From Wild River to Urban Oasis: Munich's Isar Renaturation Project Unveiled

Tue 5th Sep, 2023

Isar Muellersches Volksbad, © München Tourismus, Luis GervasiThe Isar River, once a wild and untamed waterway in the 18th century, later tamed into a corseted canal, is now an urban oasis and a favorite swimming spot for the people of Munich. Thanks to the Isar Plan renaturation project, Munich residents and visitors can once again enjoy the river's natural beauty while creating a harmonious space for both humans and wildlife. Join us on a tour of the Isar River's remarkable transformation.

As sustainability efforts gain momentum worldwide, it is crucial to highlight projects that have successfully transitioned towards greater environmental friendliness. The Isar renaturation project stands as a prime example of such success, attracting attention from various quarters. Stefan Homilius, head of the Munich Water Management Office, emphasized the importance of environmental consciousness and responsible water management. "Environmental awareness and the positive treatment of our bodies of water is a major concern for us," he stated. "That's why we offer on-demand tours, preferably for institutions that are concerned with the environment, water, and environmental education."

Adventurous sustainability enthusiasts can also explore the renaturalized river independently. A half-day excursion along the "Nature" theme trail beyond the city limits, spanning less than 10 km between the Dürnsteiner Bridge near Schäftlarn and the Ickinger Weir, offers an informative journey with eleven information panels along the route. For those seeking a shorter urban adventure, a four-stop city walk begins at the Wittelsbacher Bridge and concludes at Isarwerk 2 near the Flaucher, spanning a comfortable 2½ km and taking approximately an hour to complete. Below, we present the most important stops along this captivating renaturation tour.

1st Stop: The Wittelsbach Bridge - Defending Against Floods

Our journey commences at the Wittelsbach Bridge, a historical landmark with a crucial role in Munich's flood history. In 1899, during a devastating flood, the previous iron bridge proved its resilience as one of the few bridges that withstood the deluge. However, the city decided to further straighten the Isar in the late 1950s after experiencing more destructive floods in the late 1950s. "Sections of the Isar in the city were heavily channelized until we started implementing the Isar Plan," explained Stefan Homilius. This "corset" approach had detrimental effects, nearly obliterating river-side habitats for both humans and animals.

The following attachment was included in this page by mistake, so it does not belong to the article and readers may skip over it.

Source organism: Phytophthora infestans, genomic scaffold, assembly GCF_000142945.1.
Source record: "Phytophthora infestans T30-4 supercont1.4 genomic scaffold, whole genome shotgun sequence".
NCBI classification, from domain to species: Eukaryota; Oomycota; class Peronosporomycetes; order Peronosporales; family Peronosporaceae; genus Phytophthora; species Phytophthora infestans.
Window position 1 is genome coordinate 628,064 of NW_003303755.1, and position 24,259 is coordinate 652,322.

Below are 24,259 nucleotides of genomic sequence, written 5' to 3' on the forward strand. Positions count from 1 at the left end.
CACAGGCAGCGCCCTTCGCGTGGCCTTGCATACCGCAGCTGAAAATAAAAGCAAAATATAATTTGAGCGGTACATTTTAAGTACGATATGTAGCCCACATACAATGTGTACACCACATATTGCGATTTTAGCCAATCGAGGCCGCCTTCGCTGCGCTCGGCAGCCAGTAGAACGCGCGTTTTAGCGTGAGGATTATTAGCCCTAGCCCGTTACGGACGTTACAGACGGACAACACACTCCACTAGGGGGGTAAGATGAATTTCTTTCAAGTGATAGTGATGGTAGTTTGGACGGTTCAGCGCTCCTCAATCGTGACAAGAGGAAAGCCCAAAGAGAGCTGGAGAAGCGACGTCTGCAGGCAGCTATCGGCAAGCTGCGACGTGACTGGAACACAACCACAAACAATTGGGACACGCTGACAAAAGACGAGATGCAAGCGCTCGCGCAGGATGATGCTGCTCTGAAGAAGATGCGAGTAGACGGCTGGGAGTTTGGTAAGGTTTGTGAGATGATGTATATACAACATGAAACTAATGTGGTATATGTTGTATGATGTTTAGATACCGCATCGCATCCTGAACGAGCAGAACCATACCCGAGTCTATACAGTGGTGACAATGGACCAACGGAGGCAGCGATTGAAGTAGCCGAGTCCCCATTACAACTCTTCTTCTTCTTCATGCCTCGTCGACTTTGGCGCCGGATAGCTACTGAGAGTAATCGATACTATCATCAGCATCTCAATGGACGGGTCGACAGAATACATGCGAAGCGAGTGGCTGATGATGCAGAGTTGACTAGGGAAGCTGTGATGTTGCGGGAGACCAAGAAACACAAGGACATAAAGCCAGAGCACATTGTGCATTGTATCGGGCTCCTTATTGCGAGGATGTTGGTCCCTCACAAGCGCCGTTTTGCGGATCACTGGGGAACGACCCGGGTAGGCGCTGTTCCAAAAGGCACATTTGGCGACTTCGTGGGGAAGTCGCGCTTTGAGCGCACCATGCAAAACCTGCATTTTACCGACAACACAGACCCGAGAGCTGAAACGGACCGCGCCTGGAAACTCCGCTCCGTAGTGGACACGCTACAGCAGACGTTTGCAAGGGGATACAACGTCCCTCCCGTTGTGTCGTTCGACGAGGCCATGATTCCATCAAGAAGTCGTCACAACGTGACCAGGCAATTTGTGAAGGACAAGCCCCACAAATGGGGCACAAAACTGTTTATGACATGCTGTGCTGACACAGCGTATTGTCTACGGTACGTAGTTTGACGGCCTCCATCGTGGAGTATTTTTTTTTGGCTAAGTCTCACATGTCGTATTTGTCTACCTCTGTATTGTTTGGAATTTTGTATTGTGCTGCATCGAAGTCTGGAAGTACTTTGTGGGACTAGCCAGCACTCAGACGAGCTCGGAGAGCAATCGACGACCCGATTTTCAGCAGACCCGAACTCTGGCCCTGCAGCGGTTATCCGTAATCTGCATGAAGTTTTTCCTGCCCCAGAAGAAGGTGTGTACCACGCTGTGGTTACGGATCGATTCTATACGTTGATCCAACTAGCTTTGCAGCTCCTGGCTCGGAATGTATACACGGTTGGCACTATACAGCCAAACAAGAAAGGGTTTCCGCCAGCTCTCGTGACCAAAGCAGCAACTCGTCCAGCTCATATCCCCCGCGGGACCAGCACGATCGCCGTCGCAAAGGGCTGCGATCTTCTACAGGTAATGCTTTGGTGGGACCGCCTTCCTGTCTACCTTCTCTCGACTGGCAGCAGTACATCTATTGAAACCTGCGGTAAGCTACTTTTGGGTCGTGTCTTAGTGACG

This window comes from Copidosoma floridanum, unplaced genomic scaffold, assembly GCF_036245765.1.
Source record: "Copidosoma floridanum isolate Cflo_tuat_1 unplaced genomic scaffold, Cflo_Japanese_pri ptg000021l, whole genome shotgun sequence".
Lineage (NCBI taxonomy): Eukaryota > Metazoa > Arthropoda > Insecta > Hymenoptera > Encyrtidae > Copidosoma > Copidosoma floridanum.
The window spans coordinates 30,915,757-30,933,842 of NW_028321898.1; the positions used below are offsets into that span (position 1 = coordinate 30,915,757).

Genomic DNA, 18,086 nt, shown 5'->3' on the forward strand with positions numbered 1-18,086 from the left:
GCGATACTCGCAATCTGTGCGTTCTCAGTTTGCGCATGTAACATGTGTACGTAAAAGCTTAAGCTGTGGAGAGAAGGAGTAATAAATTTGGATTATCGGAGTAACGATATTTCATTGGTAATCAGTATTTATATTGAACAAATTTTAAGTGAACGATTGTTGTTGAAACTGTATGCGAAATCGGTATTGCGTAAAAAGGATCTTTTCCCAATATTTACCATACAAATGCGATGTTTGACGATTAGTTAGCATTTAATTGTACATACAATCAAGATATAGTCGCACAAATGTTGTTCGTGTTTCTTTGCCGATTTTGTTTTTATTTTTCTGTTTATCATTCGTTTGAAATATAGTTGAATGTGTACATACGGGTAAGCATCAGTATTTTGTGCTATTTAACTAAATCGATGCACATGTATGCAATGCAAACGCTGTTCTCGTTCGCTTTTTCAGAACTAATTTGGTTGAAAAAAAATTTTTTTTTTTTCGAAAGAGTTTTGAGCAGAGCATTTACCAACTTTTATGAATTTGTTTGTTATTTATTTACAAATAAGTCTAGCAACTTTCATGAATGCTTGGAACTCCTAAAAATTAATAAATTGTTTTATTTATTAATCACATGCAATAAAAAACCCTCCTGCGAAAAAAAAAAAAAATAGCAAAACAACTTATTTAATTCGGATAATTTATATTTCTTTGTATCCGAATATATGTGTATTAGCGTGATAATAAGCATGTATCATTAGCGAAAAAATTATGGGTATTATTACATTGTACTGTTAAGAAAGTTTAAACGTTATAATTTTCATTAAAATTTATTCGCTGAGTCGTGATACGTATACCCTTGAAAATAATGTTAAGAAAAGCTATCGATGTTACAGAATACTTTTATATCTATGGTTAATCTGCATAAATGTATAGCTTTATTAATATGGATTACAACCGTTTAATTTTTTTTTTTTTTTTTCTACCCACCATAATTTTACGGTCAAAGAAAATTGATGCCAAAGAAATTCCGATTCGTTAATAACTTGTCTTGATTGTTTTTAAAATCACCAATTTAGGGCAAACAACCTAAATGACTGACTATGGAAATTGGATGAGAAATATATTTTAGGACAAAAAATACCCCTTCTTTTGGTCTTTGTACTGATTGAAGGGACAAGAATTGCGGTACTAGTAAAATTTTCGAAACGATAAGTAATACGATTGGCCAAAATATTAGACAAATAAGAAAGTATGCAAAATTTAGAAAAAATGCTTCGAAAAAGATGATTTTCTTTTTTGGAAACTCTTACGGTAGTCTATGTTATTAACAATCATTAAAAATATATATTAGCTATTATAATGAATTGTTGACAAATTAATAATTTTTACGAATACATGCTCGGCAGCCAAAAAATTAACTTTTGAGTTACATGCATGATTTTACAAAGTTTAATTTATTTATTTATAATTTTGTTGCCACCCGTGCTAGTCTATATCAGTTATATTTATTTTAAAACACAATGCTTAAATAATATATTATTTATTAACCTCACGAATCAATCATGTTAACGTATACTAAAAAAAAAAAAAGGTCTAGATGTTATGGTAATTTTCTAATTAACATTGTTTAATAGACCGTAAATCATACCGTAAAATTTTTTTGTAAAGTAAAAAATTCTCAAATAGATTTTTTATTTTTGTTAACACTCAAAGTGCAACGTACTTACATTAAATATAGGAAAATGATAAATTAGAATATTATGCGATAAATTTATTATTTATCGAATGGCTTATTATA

The Isar Plan was the turning point, with its three-fold objectives of ensuring flood safety for Munich residents, enhancing ecological balance, and providing recreational opportunities. Between 2000 and 2011, extensive restoration work transformed the Isar. North of the Wittelsbach Bridge, a willow island emerged as a retreat for flora and fauna, creating a shared space for animals and people. Today, the steps built around the Wittelsbach Bridge, a part of the renaturation project, are bustling with activity during the summer, drawing Munich residents who seek to embrace nature amidst the urban setting.

2nd Stop: Braunau Railroad Bridge - Natural Havens

Our second stop takes us to the Braunau Railroad Bridge, a sensitive site during floods due to the risk of debris getting wedged against the bridge piers. Renaturation work fortified the embankment with limestone to divert the river's strongest currents away from the bridge's piers, enhancing safety and resilience.

As you continue on, you'll notice strategically placed tree trunks along the way. These are not remnants of past floods but deliberate installations to prevent the formation of trails that can cause erosion and deepen the riverbed during floods.

3rd Stop: The Flaucher - A Hub for Recreation and Ecological Growth

The journey proceeds to the Flaucher, a popular spot for swimming, barbecuing, and relaxation during Munich's summers. The crystal-clear water here is a testament to successful sewage treatment efforts upstream. Stefan Homilius noted, "In the upper section of the Isar, we installed sewage treatment plants equipped with disinfection systems to prevent pathogens from entering the water. This ensures the river has the right bathing quality."

Before renaturation, fish reproduction near the Flaucher seemed inconceivable. Hence, the Isar Plan designated special resting zones for fish. The ecological improvements are not limited to fish; the area now boasts a diverse range of insects and butterflies, including species like the Adonis Blue and the Checkered Skipper Butterfly.

4th Stop: The Isarwerk - Harnessing Green Energy

Our final destination is the Isarwerk, a testament to the integration of nature conservation and environmentally friendly energy generation. This site, established at the beginning of the 20th century, houses hydroelectric power plants along with the Isar-Werkkanal, where electricity is generated from a side arm of the Isar. Striking a balance between maintaining the Isar's water level and eco-friendly energy production is paramount here.

As our tour concludes, Stefan Homilius recommends, "Just put your feet in the Isar and experience it for yourself. In my opinion, that's an even better way of understanding renaturation than having it explained to you."

A quarter of a century since the inception of the renaturation project, the Isar River and its floodplains have become vital facets of Munich's identity. Their success story serves as an inspiring example of large-scale sustainability projects that can triumph over time, offering hope and guidance to companies with ambitious sustainability goals.

Isar Muellersches Volksbad, © Muenchen Tourismus, Luis Gervasi


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